For my next music video, I thought it would be fun to a fine tune a stable-diffusion model with Cyberpunk 2077 images. My plan was as follows:
- collect about a thousand images from the games photomode system
- provide natural language captions for them
- and then train a stable-diffusion checkpoint on that data.
It was fairly quick to find a 1000 images from the game and with the help of BLIP and manual labor I created captions for all of them.
Training requires bigger GPUs than I have access to myself. Fortunately, LambdaLabs provides access to Cloud GPUs at a price that’s about 5x cheaper when comparing to GCP. Although, LambdaLabs was quite oversubscribed I was able to rent an
NVidia A100 sxm4 with
40GB of memory for $1.10/hour; this is compared to a purchase price of about $10,000.
The repo from Justin Pinkey provided a great starting point for this and was super easy to use. The only changes I made were additional steps to boostrap the environment on an empty Ubuntu installation and a small tweak to the dataset loader to accept directories with image files and corresponding captions rather than downloading a dataset from Huggingface.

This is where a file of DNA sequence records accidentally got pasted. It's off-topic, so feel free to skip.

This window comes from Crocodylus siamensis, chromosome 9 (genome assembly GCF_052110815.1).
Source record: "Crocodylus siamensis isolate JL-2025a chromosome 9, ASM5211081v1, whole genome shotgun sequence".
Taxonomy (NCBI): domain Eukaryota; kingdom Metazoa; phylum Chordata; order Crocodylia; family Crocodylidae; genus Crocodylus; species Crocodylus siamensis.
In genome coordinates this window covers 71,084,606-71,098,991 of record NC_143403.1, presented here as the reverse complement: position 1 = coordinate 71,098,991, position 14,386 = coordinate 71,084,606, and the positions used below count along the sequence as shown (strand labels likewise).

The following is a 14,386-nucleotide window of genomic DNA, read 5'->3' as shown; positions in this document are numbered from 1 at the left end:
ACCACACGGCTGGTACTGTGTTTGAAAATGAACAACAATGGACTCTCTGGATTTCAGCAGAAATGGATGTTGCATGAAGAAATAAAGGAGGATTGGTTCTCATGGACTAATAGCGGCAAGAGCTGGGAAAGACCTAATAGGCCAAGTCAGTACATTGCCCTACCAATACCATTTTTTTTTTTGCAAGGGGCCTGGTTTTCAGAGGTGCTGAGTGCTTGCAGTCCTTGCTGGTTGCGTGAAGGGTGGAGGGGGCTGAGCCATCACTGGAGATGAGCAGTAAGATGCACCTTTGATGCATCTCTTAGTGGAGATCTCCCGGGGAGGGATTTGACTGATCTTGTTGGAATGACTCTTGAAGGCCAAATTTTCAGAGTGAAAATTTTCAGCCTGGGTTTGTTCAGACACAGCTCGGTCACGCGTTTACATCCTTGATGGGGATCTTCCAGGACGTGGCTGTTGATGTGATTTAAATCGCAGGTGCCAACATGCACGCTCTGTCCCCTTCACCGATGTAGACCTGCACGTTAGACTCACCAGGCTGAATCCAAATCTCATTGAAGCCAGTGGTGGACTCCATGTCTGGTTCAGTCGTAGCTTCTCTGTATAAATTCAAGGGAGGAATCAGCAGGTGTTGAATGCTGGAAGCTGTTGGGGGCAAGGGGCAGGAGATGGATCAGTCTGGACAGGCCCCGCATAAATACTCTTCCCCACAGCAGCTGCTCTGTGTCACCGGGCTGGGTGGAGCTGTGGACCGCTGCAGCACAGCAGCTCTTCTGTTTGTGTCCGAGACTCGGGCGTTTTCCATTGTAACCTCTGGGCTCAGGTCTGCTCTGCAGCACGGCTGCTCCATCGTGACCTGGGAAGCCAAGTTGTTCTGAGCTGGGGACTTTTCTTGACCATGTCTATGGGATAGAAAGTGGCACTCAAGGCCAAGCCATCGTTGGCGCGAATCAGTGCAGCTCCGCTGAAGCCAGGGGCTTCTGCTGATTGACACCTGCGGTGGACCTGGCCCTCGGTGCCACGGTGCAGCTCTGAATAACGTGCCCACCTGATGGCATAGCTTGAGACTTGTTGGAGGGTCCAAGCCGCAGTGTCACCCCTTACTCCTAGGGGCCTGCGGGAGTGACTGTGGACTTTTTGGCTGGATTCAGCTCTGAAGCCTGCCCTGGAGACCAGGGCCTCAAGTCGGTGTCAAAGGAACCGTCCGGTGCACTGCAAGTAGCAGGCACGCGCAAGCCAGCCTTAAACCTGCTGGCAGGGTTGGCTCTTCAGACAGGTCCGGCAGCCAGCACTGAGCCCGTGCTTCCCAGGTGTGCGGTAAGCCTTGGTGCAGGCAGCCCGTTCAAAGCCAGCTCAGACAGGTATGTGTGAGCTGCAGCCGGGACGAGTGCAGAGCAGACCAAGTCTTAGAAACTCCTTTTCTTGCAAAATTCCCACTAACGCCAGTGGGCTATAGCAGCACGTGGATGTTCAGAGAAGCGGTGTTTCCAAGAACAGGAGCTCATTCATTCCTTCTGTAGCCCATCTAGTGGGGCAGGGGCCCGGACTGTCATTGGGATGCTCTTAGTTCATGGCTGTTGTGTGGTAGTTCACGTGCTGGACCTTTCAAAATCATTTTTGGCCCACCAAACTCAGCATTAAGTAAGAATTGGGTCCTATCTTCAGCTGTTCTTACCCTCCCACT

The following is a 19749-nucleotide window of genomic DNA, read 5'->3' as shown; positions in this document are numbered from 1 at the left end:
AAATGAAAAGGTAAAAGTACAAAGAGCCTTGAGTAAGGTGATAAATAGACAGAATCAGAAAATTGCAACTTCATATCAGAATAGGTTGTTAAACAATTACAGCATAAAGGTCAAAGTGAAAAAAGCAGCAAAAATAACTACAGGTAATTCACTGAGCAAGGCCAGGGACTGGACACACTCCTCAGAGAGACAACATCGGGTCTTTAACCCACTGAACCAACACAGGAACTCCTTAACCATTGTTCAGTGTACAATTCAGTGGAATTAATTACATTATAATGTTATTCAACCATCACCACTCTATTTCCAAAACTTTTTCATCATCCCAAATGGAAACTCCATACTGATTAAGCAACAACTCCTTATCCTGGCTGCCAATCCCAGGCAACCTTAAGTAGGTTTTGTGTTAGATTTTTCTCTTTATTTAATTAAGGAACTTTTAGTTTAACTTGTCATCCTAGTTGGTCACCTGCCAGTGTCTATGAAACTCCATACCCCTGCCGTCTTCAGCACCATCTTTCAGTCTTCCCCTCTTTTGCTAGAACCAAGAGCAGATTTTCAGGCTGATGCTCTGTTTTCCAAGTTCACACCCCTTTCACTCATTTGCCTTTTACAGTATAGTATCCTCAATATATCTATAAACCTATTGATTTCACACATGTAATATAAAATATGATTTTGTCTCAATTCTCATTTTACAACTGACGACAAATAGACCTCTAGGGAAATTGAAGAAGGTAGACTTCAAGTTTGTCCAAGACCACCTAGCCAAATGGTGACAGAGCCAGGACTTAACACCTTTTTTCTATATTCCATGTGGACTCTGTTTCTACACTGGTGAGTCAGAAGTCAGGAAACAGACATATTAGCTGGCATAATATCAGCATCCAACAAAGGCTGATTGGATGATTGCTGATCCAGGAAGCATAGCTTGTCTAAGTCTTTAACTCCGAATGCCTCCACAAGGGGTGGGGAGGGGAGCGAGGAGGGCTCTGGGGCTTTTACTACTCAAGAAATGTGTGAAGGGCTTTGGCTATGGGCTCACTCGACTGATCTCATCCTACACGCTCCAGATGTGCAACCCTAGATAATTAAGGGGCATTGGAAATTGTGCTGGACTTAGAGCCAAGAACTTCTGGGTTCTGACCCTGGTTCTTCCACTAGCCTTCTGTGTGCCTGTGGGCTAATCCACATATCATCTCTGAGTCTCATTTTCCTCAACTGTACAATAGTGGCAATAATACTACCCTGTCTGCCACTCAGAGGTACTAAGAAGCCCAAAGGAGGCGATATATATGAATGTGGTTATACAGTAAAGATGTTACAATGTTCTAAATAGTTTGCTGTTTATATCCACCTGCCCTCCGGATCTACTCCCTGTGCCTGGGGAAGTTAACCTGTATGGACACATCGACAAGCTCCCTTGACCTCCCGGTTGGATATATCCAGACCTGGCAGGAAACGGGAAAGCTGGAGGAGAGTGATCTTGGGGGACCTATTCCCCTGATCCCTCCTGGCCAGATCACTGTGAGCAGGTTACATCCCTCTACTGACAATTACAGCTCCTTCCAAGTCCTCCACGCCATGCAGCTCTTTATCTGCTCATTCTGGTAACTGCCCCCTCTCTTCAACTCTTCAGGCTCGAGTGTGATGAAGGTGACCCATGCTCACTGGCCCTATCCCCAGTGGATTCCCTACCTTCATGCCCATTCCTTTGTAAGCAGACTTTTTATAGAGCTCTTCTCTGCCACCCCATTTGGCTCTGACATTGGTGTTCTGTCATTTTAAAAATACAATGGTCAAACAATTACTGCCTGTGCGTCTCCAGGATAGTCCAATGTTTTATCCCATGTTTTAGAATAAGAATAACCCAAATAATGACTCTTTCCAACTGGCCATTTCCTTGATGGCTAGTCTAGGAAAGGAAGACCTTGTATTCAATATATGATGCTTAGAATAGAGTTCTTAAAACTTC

After training for 219 epochs which took roughly 20 hours, I ended up with about 15 checkpoints each 14GB in size; with pruning the checkpoint can be reduced to 4GB and by converting to fp16 the size can be reduced even further. Here is a test grid from the model for the simple prompt: a woman
You don’t want to see the test grids for more complex prompts. They looked terrible and I’ll just show you just one example:
Some of the problem with training was likely that I did not have enough images and that unlike the pokemon example, the images were visually more varied while not being very diverse. By going with photomode pictures, I ended up with very pretty shots but they mostly showed a few of the game’s prominent characters, e.g. Judy or Panam. That said this experiment was relatively inexpensive.
And overall, this was quite worth the experience. Onwards and upwards.